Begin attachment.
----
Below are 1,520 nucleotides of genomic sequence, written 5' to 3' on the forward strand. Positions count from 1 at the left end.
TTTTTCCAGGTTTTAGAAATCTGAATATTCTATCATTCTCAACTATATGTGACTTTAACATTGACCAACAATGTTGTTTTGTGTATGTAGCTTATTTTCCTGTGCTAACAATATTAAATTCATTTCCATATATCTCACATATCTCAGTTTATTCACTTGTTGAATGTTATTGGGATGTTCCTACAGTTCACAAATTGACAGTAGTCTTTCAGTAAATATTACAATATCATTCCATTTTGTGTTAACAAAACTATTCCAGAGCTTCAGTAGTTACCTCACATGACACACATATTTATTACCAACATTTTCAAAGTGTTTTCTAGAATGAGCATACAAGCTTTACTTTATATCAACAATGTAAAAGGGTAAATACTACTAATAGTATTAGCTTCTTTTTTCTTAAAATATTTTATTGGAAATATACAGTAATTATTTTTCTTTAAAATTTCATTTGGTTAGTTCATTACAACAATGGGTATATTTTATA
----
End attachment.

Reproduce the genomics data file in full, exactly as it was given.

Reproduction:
Below are 1,520 nucleotides of genomic sequence, written 5' to 3' on the forward strand. Positions count from 1 at the left end.
TTTTTCCAGGTTTTAGAAATCTGAATATTCTATCATTCTCAACTATATGTGACTTTAACATTGACCAACAATGTTGTTTTGTGTATGTAGCTTATTTTCCTGTGCTAACAATATTAAATTCATTTCCATATATCTCACATATCTCAGTTTATTCACTTGTTGAATGTTATTGGGATGTTCCTACAGTTCACAAATTGACAGTAGTCTTTCAGTAAATATTACAATATCATTCCATTTTGTGTTAACAAAACTATTCCAGAGCTTCAGTAGTTACCTCACATGACACACATATTTATTACCAACATTTTCAAAGTGTTTTCTAGAATGAGCATACAAGCTTTACTTTATATCAACAATGTAAAAGGGTAAATACTACTAATAGTATTAGCTTCTTTTTTCTTAAAATATTTTATTGGAAATATACAGTAATTATTTTTCTTTAAAATTTCATTTGGTTAGTTCATTACAACAATGGGTATATTTTATA